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Bruins weigh whether to 'get younger' after being eliminated by Lightning – NHL.com

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The Boston Bruins once again are facing the question of whether their core players can help them win another Stanley Cup championship.

And after the Bruins were eliminated in five games by the Tampa Bay Lightning in the Eastern Conference Second Round on Monday, the question seems suddenly more pressing.

“The reality is as every team gets a year older, there’s an effect on the team,” coach Bruce Cassidy said Wednesday. “For us, I think every summer [general manager Don Sweeney] would tell you, we sit down, go over our team, we’re always trying to get bigger, faster, stronger, better. That’s just the way it is.

“Does that mean moving out younger guys, older guys, middle-of-the-road guys? There’s always that discussion.”

The first question is whether or not defenseman Zdeno Chara will return to the Bruins. The 43-year-old captain, the oldest player in the NHL, can become an unrestricted free agent after the season. He signed a one-year contract in each of the past two seasons in March but did not do so this season. Chara said Monday that he has not decided whether he’ll seek to continue playing.

The other four members of the older core — centers Patrice Bergeron, 35, and David Krejci, 34; goalie Tuukka Rask, 33; and forward Brad Marchand, 32 — remain under contract for next season. Other key players, like 29-year-old defenseman Torey Krug, do not. The pending unrestricted free agent has become a significant part of the Bruins, including through runs to the Stanley Cup Final in 2013, when they they lost to the Chicago Blackhawks in six games, and 2019, when they lost to the St. Louis Blues in seven games.

Whether or not Krug and/or Chara return to the Bruins could go a long way toward shaping the way they look next season. After finishing ninth in the NHL this season with an average of 3.24 goals per game, Boston stumbled offensively in the postseason, scoring 2.23 goals per game, which ranks 18th. Cassidy cited two areas that will be crucial in improving that area: getting more shots through from the blue line and finishing once the puck arrives at the net.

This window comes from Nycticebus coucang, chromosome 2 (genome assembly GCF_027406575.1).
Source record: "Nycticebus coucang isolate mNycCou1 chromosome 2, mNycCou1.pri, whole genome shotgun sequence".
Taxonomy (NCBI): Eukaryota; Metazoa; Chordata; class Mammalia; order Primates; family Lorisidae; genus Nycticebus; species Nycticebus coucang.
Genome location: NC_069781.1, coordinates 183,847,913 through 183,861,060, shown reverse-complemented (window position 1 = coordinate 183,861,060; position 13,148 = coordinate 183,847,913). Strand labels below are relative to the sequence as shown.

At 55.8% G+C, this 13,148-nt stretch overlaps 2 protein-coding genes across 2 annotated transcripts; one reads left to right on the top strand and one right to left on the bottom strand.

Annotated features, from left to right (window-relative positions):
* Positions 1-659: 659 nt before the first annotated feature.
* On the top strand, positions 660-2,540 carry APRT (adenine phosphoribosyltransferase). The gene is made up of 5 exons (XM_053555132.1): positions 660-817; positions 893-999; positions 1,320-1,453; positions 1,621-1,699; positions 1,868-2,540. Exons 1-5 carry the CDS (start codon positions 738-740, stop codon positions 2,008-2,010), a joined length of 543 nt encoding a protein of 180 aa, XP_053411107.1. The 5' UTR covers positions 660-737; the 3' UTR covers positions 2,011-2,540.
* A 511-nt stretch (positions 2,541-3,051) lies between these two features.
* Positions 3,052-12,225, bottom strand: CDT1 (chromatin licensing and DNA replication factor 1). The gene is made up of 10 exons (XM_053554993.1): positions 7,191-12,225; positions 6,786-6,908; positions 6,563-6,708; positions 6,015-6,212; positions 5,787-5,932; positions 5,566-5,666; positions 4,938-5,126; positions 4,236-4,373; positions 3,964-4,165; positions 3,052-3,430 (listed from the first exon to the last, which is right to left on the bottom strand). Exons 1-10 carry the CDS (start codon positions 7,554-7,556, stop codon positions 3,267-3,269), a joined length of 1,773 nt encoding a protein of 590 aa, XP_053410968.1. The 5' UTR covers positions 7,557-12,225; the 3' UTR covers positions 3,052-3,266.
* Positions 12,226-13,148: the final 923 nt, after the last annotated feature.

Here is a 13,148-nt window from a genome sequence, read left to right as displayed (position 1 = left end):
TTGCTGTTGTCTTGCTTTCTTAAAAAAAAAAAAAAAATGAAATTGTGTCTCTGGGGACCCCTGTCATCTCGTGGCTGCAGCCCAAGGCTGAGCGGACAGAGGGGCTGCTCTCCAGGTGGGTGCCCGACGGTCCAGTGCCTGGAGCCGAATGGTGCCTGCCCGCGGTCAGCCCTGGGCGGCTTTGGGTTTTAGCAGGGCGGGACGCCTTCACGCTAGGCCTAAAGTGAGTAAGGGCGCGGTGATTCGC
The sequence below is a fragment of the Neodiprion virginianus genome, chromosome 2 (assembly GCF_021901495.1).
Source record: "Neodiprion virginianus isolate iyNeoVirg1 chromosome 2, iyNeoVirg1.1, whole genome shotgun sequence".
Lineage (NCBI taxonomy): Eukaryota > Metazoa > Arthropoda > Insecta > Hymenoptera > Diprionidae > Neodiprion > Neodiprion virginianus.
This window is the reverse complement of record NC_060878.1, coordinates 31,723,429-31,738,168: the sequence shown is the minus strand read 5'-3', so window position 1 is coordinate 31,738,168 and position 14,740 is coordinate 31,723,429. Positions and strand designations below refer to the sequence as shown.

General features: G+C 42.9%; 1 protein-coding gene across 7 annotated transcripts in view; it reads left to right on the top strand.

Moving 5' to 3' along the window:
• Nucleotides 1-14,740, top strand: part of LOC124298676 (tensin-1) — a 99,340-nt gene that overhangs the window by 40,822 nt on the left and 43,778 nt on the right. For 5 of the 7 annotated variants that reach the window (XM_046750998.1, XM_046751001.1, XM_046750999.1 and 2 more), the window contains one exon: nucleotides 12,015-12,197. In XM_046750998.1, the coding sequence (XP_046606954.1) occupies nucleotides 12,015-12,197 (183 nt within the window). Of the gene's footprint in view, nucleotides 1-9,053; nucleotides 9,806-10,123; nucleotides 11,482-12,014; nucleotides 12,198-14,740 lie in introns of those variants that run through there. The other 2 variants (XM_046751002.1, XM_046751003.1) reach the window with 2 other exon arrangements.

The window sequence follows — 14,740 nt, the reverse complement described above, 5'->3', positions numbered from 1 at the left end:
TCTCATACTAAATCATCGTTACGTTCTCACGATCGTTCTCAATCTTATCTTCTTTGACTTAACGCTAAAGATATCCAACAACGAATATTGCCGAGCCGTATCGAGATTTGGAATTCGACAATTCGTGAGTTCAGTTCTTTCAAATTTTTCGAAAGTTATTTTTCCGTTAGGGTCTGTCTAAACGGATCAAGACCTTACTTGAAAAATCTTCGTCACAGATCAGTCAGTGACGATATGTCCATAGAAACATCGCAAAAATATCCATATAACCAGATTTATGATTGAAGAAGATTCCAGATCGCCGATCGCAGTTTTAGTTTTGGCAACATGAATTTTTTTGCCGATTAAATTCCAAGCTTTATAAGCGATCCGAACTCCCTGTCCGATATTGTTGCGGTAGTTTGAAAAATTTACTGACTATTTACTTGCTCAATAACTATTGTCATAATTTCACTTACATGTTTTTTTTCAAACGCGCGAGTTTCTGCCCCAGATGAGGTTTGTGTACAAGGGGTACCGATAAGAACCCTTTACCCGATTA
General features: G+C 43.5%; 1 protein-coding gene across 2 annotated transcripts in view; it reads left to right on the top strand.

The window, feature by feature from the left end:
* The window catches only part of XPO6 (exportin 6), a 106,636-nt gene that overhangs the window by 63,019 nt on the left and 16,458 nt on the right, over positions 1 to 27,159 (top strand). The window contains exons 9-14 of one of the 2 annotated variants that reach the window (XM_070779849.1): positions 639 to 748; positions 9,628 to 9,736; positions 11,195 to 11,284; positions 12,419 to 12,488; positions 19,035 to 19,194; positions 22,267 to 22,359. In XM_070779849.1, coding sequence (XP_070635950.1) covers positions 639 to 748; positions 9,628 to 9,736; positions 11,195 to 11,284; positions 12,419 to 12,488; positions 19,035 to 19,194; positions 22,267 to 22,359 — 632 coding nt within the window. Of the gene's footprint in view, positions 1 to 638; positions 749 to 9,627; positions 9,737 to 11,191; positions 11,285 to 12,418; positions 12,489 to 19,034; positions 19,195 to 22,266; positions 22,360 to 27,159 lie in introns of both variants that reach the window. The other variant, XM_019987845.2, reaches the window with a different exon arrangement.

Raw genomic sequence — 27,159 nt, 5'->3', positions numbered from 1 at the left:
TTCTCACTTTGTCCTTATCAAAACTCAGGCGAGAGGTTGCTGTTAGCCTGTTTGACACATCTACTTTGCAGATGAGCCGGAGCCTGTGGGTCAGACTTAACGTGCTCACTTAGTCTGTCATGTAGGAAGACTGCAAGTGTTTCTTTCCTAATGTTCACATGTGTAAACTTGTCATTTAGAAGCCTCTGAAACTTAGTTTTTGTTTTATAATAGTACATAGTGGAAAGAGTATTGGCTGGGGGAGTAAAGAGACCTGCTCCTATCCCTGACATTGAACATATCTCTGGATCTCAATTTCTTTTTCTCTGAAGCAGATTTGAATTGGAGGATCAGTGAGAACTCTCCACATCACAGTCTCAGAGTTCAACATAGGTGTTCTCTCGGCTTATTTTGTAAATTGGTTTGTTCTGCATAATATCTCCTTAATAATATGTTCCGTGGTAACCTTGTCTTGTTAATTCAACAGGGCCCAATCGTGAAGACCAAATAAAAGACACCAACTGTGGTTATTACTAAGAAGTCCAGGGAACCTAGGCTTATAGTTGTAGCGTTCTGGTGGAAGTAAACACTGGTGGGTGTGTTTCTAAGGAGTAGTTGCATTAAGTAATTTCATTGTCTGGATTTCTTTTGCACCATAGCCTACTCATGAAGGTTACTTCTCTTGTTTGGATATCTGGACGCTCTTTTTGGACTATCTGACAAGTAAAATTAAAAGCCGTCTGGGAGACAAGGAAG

The Bruins have some players emerging, including Charlie McAvoy, a 22-year-old who has taken over for Chara as the No. 1 defenseman. They have David Pastrnak, a 24-year-old forward who tied Alex Ovechkin of the Washington Capitals for the NHL lead in goals this season with 48, and who Cassidy said played the entire postseason with a lower-body injury. Forwards Jake DeBrusk, 23; Karson Kuhlman, 24; Jack Studnicka, 21; and Anders Bjork, 24, have shown promise.

Video: What’s Next for the Boston Bruins After 2020 Season

Putting those pieces together with possible additions through free agency will be the main task in the offseason. It will be about how to squeeze as much as possible out of the remaining core and determining if Boston will then need a full rebuild or whether there’s a way to transition smoothly from one core to another.

“How do you supplement a core that’s got another year on them?” Cassidy said. “I think we’ve done some good with that over the years. Obviously, to stay very competitive, be one of the elite teams in the League, we’re going to have to supplement more. We’re going to have to look at, are the right pieces around them? Are we coaching them the right way? Do we need to change our systems now because of the way we’ve lost out in the [Stanley Cup] Playoffs? So those are all realistic questions.”

There are other areas that the Bruins will have to address, including whether they have the personnel to defeat the Lightning after two five-game exits in the second round against their Atlantic Division rivals in three seasons.

“We just have to be careful, sit back for a bit and say, OK, is there reason — do we need to get younger?” Cassidy said of a roster that has an average age of 27.4, tied with the Florida Panthers for 13th-youngest in the NHL. “Have some of these guys aged out? Did we put them in the right position to succeed? Is there a lot more to give? I think there is, personally.”

This core won a Stanley Cup championship in 2011 by defeating the Vancouver Canucks and has made the Final two other times. At some point, the Bruins need to transition to the next group. When that happens and who is part of that core are questions that need to be answered.

“We want that continuation to start at some point for the second layer,” Cassidy said.

Those were the players that Cassidy challenged to step up during the back-to-back games in the playoffs, especially in Game 3 against the Lightning.

The Bruins lost 7-1.

“Going forward I think they do have to be a little more accountable to the group if this team is going to have another decade like we just had,” Cassidy said. “That’s really getting ahead of ourselves, but the messaging is that, ‘We’re relying on you guys. Now you’ve watched the Bergerons, Charas, Marchands, Krejcis, now it’s your turn to take control a little bit.'”

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